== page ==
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Overture Films acquires 'Paper Heart' starring and written by Charlyne Yi

Mar 7, 2015

Overture Has 'Paper Heart'

Overture Films has announced that it will be distributing and marketing Paper Heart, winner of the Waldo Salt Award for best screenplay at this year's Sundance Film Festival. The film, directed by Nicholas Jasenovec and co-written/starring Charlyne Yi alongside Michael Cera, combines elements of documentary and traditional storytelling. The film follows Yi as Overture describes, 'she embarks on a quest across America to make a documentary about the one subject she doesn't fully understand: Love.' Cera becomes the object of her affection.

'This is so exciting! I'm one step closer to fulfilling my dream of becoming this generation's Shirley Temple,' said Yi in a statement. Paper Heart will be debuting in theatres in Los Angeles and New York on August 7, 2009 and expanding on August 14. Overture will handle worldwide distribution of the film including the North American theatrical release. Its affiliated company, Anchor Bay Entertainment, will distribute the film in the home entertainment market in North America, Australia and the United Kingdom.

'By blending a narrative storyline with documentary support, Charlyne and Nick have created something really unique,' said Overture CEO Chris McGurk and COO Danny Rosett, in a statement. 'We cannot help but be excited to be involved with a film that effectively redefines the classic love story.'

In a review for the Sundance Film Festival, indieWIRE critic Steve Ramos wrote of the film: 'If the great comedian Bob Newhart had an Asian American love child it would be Charlyne Yi. She's the drollest comic working today and her deadpan style makes the comic documentary Paper Heart, premiering in dramatic competition at the Sundance Film Festival, a fresh, irreverent road comedy.'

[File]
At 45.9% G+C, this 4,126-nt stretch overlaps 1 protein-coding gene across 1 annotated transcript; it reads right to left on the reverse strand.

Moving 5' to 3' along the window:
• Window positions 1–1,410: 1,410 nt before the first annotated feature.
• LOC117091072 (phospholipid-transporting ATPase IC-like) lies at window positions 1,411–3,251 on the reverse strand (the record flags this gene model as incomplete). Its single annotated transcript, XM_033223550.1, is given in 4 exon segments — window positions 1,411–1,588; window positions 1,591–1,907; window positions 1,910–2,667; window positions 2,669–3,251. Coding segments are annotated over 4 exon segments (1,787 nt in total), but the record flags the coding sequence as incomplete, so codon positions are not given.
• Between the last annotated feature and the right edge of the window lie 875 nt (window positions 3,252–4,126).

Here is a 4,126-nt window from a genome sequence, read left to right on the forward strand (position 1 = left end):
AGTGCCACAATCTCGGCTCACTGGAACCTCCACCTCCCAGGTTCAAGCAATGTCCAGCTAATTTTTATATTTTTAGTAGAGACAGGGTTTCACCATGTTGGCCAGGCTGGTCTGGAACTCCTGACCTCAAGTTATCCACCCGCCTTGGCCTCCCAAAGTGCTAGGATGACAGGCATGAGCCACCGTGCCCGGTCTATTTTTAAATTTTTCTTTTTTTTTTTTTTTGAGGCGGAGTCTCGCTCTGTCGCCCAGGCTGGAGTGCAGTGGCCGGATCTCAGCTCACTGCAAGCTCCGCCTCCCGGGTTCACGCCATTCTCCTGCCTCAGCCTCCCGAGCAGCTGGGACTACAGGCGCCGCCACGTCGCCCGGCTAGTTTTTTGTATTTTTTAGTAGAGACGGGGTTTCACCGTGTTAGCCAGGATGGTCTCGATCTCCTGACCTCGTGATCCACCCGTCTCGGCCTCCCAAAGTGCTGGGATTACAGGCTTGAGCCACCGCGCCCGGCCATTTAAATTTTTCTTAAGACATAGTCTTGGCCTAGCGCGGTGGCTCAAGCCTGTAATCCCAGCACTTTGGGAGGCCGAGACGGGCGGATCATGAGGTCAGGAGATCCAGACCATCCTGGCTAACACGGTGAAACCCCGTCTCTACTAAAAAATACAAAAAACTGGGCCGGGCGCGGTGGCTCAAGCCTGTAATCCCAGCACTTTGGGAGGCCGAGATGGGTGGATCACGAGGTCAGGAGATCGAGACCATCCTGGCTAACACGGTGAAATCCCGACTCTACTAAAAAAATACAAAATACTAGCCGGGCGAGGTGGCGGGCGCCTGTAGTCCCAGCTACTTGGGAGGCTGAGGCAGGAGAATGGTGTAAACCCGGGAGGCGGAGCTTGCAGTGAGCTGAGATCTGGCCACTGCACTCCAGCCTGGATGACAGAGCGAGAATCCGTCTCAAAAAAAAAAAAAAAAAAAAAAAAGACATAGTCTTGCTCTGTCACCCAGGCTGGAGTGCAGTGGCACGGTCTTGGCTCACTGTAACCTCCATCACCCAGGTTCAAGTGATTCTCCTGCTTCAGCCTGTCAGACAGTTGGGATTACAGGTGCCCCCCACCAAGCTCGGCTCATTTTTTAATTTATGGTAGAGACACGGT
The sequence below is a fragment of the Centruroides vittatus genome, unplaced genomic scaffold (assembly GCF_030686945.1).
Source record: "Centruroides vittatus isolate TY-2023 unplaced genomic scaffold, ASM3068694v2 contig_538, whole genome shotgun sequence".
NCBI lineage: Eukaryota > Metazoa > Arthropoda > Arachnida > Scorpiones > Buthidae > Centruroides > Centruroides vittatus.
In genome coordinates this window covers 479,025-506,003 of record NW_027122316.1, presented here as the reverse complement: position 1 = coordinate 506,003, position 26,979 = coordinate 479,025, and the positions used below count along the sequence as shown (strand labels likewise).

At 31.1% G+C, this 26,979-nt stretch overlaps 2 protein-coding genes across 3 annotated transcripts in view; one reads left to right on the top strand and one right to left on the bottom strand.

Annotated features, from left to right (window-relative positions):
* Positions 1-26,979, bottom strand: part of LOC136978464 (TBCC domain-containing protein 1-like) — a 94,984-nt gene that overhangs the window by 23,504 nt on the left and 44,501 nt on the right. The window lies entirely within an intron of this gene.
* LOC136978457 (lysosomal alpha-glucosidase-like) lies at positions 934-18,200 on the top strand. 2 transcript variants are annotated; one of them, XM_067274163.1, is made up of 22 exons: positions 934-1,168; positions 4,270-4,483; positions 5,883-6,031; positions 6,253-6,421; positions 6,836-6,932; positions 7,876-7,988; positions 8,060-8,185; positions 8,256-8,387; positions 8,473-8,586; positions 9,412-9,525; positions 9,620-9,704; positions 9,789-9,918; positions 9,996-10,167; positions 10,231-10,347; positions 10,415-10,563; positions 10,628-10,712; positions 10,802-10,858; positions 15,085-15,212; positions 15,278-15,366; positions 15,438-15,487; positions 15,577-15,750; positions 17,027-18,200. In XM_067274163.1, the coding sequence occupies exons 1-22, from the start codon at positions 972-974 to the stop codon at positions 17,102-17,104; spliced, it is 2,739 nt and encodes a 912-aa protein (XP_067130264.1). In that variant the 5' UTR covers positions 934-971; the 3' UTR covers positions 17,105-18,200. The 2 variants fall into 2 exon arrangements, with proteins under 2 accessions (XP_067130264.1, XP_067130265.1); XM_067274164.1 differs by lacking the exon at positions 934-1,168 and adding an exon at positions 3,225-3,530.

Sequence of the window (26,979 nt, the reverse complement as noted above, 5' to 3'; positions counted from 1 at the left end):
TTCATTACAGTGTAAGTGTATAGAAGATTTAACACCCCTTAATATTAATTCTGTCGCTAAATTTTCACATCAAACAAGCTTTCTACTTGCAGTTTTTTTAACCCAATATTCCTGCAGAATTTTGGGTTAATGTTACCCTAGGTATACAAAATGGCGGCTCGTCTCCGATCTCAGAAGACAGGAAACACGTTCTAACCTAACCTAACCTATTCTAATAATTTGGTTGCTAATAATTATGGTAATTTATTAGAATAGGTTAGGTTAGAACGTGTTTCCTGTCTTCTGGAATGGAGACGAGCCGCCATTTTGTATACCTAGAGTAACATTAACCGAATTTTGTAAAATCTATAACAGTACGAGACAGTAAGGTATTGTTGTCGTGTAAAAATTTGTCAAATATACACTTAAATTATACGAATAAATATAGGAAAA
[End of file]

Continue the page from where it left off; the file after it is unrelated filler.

Charlyne performs a monthly show at UCBTLA. Check her performer page for upcoming dates.
LA General

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Amy Poehler, Sarah Burns named two of 'The 25 Funniest Women in Hollywood' by Entertainment Weekly

Mar 7, 2015

The 25 Funniest Women in Hollywood 

Here are the ladies -- newcomers and veterans alike, from Tina Fey to Sarah Silverman -- whom we can count on to make us laugh

AGE: 37
CATCH HER ON: Parks and Recreation
SCHTICK: Chameleonlike transformations (from Hillary Clinton to Dakota Fanning on Saturday Night Live); indomitable perkiness.

AGE: It's a trade secret
CATCH HER IN: I Love You, Man, as Rashida Jones' confidant, who crushes hard on Jason Segel.
SCHTICK: With a hyper-expressive face reminiscent of Molly Shannon, Burns steals scenes from Jones and Jaime Pressly by gagging at the thought of Pressly and her husband (Jon Favreau) making a baby.
LA General

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Charlyne Yi & Abby Elliott named on Venus Zine's "25 Under 25"

Mar 6, 2015

Abby Elliott
25 Under 25 
From scaling Mt. Everest to topping the charts, the women on Venus Zine's first ever "25 Under 25" list have each packed a lifetime's worth of achievements into a handful of years.

Charlyne Yi: Funnier than you

Comedian and actress Charlyne Yi's fate was revealed to her through a sign -- literally.  Before becoming a performer and actress in films and television shows such as Knocked Up and Miss Guided, Yi had comedic aspirations.  But it wasn't until seeing a sign outside a comedy club that read, "You can do comedy, too!" that she decided to pursue them.

Though not a household name just yet, Yi made her starring debut this year in the feature film Paper Heart, a half-documentary, half-narrative film starring herself and real-life love interest Michael Cera.  The film premiered earlier this year at the Sundance Film Festival.